Considering the Impact of Trauma

Find two detailed resources on the impact of trauma in the Community Sponsorship context

Reset has asked Shellee Burroughs, Clinical Operations Manager at Action for Child Trauma (ACT) International to put together these resources in order to provide some information about trauma in the Community Sponsorship context. As a Community Sponsorship Group, your role is never to diagnose or treat trauma, but to signpost the refugees you support to different professional services that can help if they express the need. However, you may find it helpful to understand how trauma can impact individuals differently so that your approach to supporting refugees remains empowering yet sensitive to the experiences the resettled family has been through.

Groups in Scotland may find it useful to read our Trauma Support in Scotland guidance.

How to use these resources

The Impact of Trauma

Reset’s resource, The Impact of Trauma, will provide you, as a Community Sponsorship Group with an outline of trauma information and is not designed to be used for diagnostic or treatment purposes. This document focuses on the impact of trauma and displaced persons but it is imperative that Groups keep in mind that not all refugees they support will be traumatised or shows signs of trauma. Remember to respect the privacy and independence of the individuals you support as we all deal with trauma differently.

We’ve divided this resource into four main sections:

  • Displaced persons/refugee trauma- this section gives an overview of trauma mental health issues for those who’ve been forced to flee their country and how you, as a Community Sponsorship Group, can support them in their transition to life in the UK.
  • Understanding trauma- looks at how all individuals experience trauma differently. It takes into consideration the various types of trauma and the different ways in which adults and children respond to traumatic experiences.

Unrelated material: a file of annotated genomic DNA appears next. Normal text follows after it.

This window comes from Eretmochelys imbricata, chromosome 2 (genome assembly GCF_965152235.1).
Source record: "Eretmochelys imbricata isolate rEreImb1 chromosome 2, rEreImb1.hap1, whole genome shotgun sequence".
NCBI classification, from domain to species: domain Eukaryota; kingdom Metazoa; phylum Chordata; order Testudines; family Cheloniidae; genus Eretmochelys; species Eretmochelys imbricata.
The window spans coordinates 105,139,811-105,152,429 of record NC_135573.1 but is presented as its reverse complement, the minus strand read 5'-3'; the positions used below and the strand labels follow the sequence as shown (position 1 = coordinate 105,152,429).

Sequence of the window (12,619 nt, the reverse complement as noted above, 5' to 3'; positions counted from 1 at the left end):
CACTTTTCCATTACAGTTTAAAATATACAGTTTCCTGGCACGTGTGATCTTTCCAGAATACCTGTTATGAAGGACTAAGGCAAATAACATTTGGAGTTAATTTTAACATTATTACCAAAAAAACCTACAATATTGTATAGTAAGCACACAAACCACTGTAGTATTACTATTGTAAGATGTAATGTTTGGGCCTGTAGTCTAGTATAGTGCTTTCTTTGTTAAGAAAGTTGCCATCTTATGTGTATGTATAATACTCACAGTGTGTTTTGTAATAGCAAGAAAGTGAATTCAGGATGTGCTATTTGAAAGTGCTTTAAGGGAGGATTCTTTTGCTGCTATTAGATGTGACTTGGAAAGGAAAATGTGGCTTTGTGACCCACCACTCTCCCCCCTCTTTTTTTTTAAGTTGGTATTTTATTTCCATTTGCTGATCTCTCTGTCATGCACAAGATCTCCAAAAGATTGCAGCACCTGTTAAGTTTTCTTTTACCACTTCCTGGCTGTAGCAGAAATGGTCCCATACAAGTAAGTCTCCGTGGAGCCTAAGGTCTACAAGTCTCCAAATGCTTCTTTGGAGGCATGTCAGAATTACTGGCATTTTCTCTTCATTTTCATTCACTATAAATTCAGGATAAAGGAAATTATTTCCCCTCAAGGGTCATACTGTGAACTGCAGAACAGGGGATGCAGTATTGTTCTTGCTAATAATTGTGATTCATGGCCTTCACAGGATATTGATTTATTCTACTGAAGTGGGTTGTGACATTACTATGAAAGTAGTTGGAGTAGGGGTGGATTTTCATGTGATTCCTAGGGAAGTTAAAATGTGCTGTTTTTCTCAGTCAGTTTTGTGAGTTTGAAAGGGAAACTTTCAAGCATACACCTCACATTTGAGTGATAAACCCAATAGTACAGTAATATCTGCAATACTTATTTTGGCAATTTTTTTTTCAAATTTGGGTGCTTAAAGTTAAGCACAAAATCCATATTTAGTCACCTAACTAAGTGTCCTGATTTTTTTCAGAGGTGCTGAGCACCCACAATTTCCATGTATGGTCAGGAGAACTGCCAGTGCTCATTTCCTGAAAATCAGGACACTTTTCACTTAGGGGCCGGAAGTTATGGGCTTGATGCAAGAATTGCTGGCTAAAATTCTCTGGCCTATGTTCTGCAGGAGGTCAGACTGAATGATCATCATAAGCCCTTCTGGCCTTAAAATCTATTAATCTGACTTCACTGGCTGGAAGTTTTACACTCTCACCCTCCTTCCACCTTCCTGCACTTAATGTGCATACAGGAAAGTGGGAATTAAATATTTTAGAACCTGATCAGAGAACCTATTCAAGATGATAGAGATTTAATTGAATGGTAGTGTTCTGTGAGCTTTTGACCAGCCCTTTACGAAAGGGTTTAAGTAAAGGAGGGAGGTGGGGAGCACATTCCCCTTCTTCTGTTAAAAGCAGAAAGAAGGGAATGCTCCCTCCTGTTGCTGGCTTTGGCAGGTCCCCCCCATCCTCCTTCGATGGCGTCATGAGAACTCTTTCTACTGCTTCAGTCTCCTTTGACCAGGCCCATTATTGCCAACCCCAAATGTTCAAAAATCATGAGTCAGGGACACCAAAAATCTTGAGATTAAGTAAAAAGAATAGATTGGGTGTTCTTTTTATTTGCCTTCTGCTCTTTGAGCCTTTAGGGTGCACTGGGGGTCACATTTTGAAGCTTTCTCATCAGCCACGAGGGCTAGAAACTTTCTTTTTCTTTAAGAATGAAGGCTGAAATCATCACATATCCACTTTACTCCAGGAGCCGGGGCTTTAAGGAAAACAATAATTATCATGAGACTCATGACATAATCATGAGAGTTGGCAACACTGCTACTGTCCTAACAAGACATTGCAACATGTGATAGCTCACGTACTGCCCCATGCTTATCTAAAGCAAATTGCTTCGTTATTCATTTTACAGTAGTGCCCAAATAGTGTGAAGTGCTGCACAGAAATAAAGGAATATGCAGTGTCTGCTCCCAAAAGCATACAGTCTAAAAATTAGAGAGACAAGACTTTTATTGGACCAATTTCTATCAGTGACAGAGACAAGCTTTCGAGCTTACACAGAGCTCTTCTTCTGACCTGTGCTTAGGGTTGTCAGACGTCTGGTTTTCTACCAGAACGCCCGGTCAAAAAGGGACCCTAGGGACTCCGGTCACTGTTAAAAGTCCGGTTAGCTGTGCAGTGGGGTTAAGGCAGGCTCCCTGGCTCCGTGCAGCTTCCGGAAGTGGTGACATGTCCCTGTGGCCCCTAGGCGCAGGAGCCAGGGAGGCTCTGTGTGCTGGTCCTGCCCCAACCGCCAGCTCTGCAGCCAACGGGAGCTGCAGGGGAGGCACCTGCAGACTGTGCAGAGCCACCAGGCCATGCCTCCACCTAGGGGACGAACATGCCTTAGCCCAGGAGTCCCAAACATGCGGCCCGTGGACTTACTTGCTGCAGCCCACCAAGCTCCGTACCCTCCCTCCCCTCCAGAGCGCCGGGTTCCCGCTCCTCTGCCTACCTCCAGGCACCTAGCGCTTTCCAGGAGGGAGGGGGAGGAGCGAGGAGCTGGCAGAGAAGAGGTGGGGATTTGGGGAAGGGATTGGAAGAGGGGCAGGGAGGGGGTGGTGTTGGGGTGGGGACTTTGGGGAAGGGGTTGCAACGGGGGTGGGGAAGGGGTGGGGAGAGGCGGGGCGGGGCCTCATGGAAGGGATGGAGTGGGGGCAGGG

• Culture and trauma- this section explores how culture affects both how we express and how we process emotions. It also gives an overview common idioms of distress in Middle Eastern culture.
  • Setting realistic expectations- the last section of this resource goes into the idea of gratitude and what we expect from the refugees we support. It will also look at how to speak to the refugees you support about their culture and communicate about their experiences in a sensitive way.

Your Wellbeing when Working with Refugees

When the family you support arrives through Community Sponsorship, you’ll have a lot to do, especially in the first few weeks. In order to give the effective support the family needs, you and your Group members also need to look after your own wellbeing and mental health. This resource aims to outline how to prioritise your self-care to avoid burnout, vicarious trauma or compassion fatigue when working with refugees.

To access these resources, you will need to login or register for an account.

Last modified
Friday, July 10, 2020 - 16:17
Key things to do
  • Do not assume the refugees you support are traumatised
  • Signpost refugees to appropriate professional help in your area
  • Consider how culture affects how we process and express emotions
  • The Impact of Trauma
  • Your Wellbeing when Working with Refugees